Hague Plant Ltd v Hague & Ors (2014)


A judge had been right to refuse to allow a claimant to re-amend its particulars of claim. The proposed re-amendments fundamentally recast the particulars of claim, made it five times longer than the original, and did not contain a concise statement of the facts relied upon in support of the claim.


The appellant (H) appealed against a judge's refusal ([2014] EWHC 568 (Ch)) to permit it to re-amend its particulars of claim in proceedings alleging dishonest breach of fiduciary duty and dishonest assistance against the three defendants.

The case was the fifth set of proceedings in a lengthy family dispute. The draft re-amended particulars of claim was, at 65 pages, five times longer than the original. It was a completely new pleading and would require the re-pleading of the defences. It detailed what was alleged to be the defendants' case, referring to the submissions, evidence and pleadings in the earlier litigation. The judge held that the re-amendments were disproportionate in that they would not result in the litigation being conducted at proportionate cost and would cause extensive judicial time to be expended at the expense of other litigants. He relied on a passage in Mitchell v News Group Newspapers Ltd [2013] EWCA Civ 1537, [2014] 1 W.L.R. 795 which indicated that the Jackson reforms required strict compliance with rules and orders and a fair allocation of time to all litigants. He found that although no trial date had been fixed, the application was late given the time that had passed and the work that had been done. He found that the re-amended particulars did not include a concise statement of the facts on which H relied so as to clarify the issues, and included matters that could have been dealt with in a reply. Finally, he disallowed specific re-amended claims on the basis that they were bound to fail.

H submitted that the judge had erred in (1) relying on the passage from Mitchell, since that case concerned non-compliance; (2) concluding that the re-amendments were late; (3) concluding that the re-amendments would lead to further work without analysing what work was required; (4) concluding that certain of the re-amended claims were bound to fail.


(1) Far from being a concise statement of the primary facts relied upon in support of the claim, the draft re-amended particulars was a rambling narrative of the supposed twists and turns of the defendants' case, serving no apparent purpose and obscuring the claim. Given the burden already placed on the court by the family's litigation, the judge's reference to Mitchell was understandable. The passage he quoted contained a general description of the effect of the Jackson reforms in tempering the court's desire to achieve perfect justice between the parties and it emphasised the need to allocate to each party no more than a fair share of the court's limited resources. That principle had appeared in the CPR from the outset and was not limited to cases involving a breach of the CPR, Practice Directions or court orders, PGF II SA v OMFS Co 1 Ltd [2013] EWCA Civ 1288, [2014] 1 W.L.R. 1386 and Swain Mason v Mills & Reeve [2011] EWCA Civ 14, [2011] 1 W.L.R. 2735 considered. In any event, the judge had primarily rejected the application because the re-amended particulars did not contain a concise statement of the facts relied upon (see paras 3, 23, 25-28 of judgment). (2) The judge had been entitled to approach the question of the lateness in the way he did. Lateness was a relative concept and its relevance depended on the explanation given for it, the nature of the proposed amendments, and the consequences in terms of work wasted and necessitated. The weight to be given to the lateness of an application was a matter for the judge. While claimants had to plead the facts from which they sought to infer dishonesty, H had not attempted any brevity or focus. There were better case management alternatives for satisfying the requirement for particularity in relation to allegations of dishonesty. Focused points of claim followed by points of defence and reply could be filed outside the particulars of claim (paras 33-41). (3) The judge had been entitled to find that the re-amendments would lead to further work. He was very experienced, had tried the earlier litigation, and had been heavily involved in the case management of the instant proceedings. A judge was entitled to apply his general and particular experience to the question of increased cost and burden of work without spelling out his reasoning in analytical detail (paras 42-43). (4) The judge had been entitled to reach the conclusions he did about the substance of the re-amended claims. The most significant re-amendment was the attempted resurrection of an abandoned allegation, without explanation. The judge drew an analogy with the making of a fresh claim after discontinuance under CPR r.38.7, indicating that it was only in exceptional circumstances that the court should allow an abandoned claim to be re-instated. He had been right to draw that analogy, but had arguably erred in his reference to exceptional circumstances. Pt 38.7 stipulated that an abandoned claim could only be reinstated with the court's permission. While the court might look for exceptional circumstances, that was not a requirement imposed by the CPR. The question was whether the claimant had given sufficient explanation for seeking reinstatement, and H's explanation had not been sufficient. Insofar as the judge had erred in his reference to exceptional circumstances, that had not led him into error in his ultimate decision (paras 48-55).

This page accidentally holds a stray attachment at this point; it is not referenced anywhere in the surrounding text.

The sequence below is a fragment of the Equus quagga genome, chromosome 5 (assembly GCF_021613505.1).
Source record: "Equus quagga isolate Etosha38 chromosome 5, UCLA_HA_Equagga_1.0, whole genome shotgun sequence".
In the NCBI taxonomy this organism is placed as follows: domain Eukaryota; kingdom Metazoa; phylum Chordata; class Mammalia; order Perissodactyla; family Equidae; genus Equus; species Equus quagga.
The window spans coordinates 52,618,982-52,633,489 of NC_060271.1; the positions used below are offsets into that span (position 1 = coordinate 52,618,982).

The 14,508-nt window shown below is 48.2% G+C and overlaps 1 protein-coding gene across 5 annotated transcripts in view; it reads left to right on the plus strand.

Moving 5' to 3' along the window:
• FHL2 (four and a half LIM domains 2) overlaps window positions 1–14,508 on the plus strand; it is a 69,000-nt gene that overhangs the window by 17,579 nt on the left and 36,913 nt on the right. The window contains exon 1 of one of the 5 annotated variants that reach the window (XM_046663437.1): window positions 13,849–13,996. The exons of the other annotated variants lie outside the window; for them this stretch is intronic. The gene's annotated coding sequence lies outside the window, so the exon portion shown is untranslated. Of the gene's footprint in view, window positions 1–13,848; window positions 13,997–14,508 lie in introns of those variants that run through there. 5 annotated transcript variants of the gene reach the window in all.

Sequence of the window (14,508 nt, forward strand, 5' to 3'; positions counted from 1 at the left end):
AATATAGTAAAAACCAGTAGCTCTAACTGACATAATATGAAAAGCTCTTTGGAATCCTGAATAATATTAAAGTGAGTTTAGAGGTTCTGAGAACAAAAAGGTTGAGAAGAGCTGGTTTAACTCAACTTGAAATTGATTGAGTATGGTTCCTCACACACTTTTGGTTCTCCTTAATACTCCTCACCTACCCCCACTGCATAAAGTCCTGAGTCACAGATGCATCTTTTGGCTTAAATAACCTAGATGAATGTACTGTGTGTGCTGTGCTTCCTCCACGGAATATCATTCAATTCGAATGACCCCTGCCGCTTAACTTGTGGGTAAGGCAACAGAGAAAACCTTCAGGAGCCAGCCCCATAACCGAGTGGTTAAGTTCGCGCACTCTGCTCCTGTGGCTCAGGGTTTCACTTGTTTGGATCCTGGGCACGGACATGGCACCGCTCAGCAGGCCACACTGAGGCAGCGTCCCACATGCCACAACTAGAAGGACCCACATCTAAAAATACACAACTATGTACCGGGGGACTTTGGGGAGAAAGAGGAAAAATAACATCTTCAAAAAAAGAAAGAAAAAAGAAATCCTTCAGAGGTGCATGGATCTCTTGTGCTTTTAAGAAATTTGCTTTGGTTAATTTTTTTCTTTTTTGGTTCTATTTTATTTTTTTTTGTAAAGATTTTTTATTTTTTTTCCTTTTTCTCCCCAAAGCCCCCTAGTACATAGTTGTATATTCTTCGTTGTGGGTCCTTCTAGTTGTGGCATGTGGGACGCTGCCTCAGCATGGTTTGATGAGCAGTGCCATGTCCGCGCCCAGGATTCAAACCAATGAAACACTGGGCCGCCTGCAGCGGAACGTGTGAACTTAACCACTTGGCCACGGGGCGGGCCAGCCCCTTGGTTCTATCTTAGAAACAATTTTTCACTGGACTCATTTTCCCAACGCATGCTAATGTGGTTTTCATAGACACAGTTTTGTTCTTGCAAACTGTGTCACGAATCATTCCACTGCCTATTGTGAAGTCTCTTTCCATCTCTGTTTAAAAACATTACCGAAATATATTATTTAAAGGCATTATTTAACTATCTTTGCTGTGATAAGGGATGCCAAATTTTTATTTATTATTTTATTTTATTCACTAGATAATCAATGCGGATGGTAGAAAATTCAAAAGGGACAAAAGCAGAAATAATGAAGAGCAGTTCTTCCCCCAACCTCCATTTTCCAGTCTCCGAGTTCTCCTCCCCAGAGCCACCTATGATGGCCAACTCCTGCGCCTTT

Appeal dismissed